The Second Disc

Expanded and Remastered Music News

Just As He Was: Bill Withers’ 1971 Debut “Just As I Am” Reissued By Big Break

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Bill Withers titled his 1971 debut album Just As I Am, and the raw, simple and understated cover photo seemed to support that title.  Withers, with an ingratiating smile on his face and a lunch pail in his hand, is standing against a brick wall at California’s Webber Aircraft facility.  The US Navy aircraft mechanic turned guitar-slinging singer/songwriter was somewhat of an anomaly on the music scene, and in his understated manner wrote on the album’s jacket, “It matters not where I came from in relation to the world, as long as the world and I arrive at a common point at a common time.  I would like to thank Sussex Records and Booker T. Jones for allowing me to present myself to whoever is kind enough to listen.”  Though Withers largely retired from music over twenty-five years ago, his debut statement and its oft-covered “Ain’t No Sunshine” has been recognized as a bona fide classic of pop and soul.  Big Break Records has reissued Just As I Am with Withers’ participation for a 40th Anniversary Edition which has just arrived in stores.

A native of West Virginia, Withers served for nine years in the U.S. Navy, and upon his 1965 discharge continued to work in the aircraft business even as he began pursuing an extracurricular interest in making music.  A number of fortuitous occurrences led to Withers being introduced to Clarence Avant of Sussex Records, who in turn brought Booker T. Jones, of Booker T. and the MGs, to Withers.  Jones was signed to produce the album that became Just As I Am, and brought along compatriots like Al Jackson and the recently-departed Donald “Duck” Dunn to contribute musically.  Adding a unique sound to the album was the guitar of Stephen Stills, with whom Jones had recently worked and also enlisted to join the sessions for the debut of this new singer/songwriter.

Hit the jump for more, including the track listing and an order link!

Sussex Records’ gamble with the untried Withers paid off.  “Ain’t No Sunshine,” off the debut album, sold over one million copies and netted the singer a Grammy Award.  This was clearly meant to be; the album’s opening cut “Harlem” was the intended single, but prescient DJs turned the 45 over, preferring the scorching funk and passion of “Sunshine” instead.  Withers’ Follow-up album Still Bill in 1972 yielded two more million-sellers: “Lean on Me” and “Use Me.”  Legal issues with Sussex, however, would delay a third long-player until 1974; Withers then signed to Columbia Records, and the major label also purchased his back catalogue.  Four albums appeared on Columbia between 1975 and 1978 though none scaled the heights of his first two collections.  1978’s ‘Bout Love, however, introduced “Just the Two of Us,” a soulful ballad which would soar as a duet with Grover Washington, Jr. in 1980.  Appearing on the saxophonist’s album Winelight, “Just the Two of Us” would win a Grammy for Best R&B Song and hit No. 2 on the Billboard Hot 100.  In 1985, Withers recorded Watching You, Watching Me, which contained the Top 40 R&B hit “Oh Yeah.”  As of this writing, the LP is Withers’ final studio album.  In 1987, he received his ninth Grammy award nomination and in 1988 his third Grammy for Best Rhythm and Blues Song as songwriter for Club Nouveau’s recording of “Lean on Me.”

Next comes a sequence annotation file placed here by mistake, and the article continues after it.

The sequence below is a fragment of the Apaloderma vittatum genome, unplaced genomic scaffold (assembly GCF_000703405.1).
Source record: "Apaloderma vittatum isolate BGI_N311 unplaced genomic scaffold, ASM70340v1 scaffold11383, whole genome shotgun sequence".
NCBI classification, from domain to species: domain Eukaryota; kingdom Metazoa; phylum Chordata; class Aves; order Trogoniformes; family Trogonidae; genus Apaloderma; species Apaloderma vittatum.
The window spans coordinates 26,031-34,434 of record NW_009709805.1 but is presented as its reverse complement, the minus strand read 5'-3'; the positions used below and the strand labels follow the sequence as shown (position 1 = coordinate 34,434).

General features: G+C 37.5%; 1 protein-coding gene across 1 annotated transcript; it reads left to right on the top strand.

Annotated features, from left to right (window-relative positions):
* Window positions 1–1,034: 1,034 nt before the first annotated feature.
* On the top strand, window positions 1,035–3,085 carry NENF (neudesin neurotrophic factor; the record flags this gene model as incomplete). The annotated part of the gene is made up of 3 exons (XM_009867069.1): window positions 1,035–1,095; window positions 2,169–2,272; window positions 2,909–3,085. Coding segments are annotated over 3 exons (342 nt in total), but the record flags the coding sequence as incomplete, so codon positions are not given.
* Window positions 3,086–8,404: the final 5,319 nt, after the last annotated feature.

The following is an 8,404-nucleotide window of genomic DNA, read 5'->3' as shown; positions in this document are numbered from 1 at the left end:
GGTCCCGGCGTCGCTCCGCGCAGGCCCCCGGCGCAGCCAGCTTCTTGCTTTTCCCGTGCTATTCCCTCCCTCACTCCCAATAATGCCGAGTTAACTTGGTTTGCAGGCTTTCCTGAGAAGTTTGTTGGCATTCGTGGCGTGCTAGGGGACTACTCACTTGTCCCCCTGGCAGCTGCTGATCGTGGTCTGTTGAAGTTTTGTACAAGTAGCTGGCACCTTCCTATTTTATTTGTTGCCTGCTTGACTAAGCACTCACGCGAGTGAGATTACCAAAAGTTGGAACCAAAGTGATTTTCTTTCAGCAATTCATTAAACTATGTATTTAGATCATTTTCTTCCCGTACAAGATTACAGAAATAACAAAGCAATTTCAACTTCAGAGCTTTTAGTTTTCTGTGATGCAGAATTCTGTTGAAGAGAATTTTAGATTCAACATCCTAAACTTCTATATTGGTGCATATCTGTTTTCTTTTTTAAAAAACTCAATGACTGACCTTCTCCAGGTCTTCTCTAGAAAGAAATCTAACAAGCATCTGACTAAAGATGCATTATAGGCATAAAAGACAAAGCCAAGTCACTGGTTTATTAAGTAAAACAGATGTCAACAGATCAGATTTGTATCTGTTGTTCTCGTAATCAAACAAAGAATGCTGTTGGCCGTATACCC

Withers has kept a low profile for the past two decades, although he emerged to contribute two songs to Jimmy Buffett’s 2004 album License to Chill.  Just As I Am remains as relevant today, though, as it did in 1971, containing not only “Ain’t No Sunshine” but the personal “Grandma’s Hands” and the mini-dramas “I’m Her Daddy,” “Hope She’ll Be Happier” and “Harlem.”  Withers even brought his own spins to covers of Fred Neil’s “Everybody’s Talkin’” (popularized by Harry Nilsson) and The Beatles’ “Let It Be.”

Big Break’s reissue is no-frills, music-wise, containing no additional material.  Withers has contributed, though, to a lengthy and valuable new essay from Rico “Superbizzee” Washington which puts the album into perspective.  As usual for Big Break, it’s handsomely housed in a super jewel box.  Nick Robbins has remastered.  The 40th Anniversary Edition of Just As I Am is available now and can be ordered below.  Even as we hope further Withers reissues materialize from BBR, producer Leo Sacks has been working on a special project with Withers’ catalogue.  Our friends at Record Racks have the scoop in an interview with Sacks, and you can find it here!

Bill Withers, Just As I Am (Sussex SXBS-7006, 1971 – reissued Big Break CDBBR 0143, 2012)

  1. Harlem
  2. Ain’t No Sunshine
  3. Grandma’s Hands
  4. Sweet Wanomi
  5. Everybody’s Talkin’
  6. Do It Good
  7. Hope She’ll Be Happier
  8. Let It B
  9. I’m Her Daddy
  10. In My Heart
  11. Moanin’ and Groanin’
  12. Better Off Dead

Written by Joe Marchese

May 16, 2012 at 10:02

Posted in Bill Withers, News, Reissues

One Response

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  1. I have the DualDisc from 2005, and I can’t imagine this will be a better remastering. Next purchase I’ll be going for will likely be “The Complete Sussex and Columbia Recordings”, just mentioned by Leo Sacks in an online interview posted on the Steve Hoffman boards.


    May 16, 2012 at 18:26

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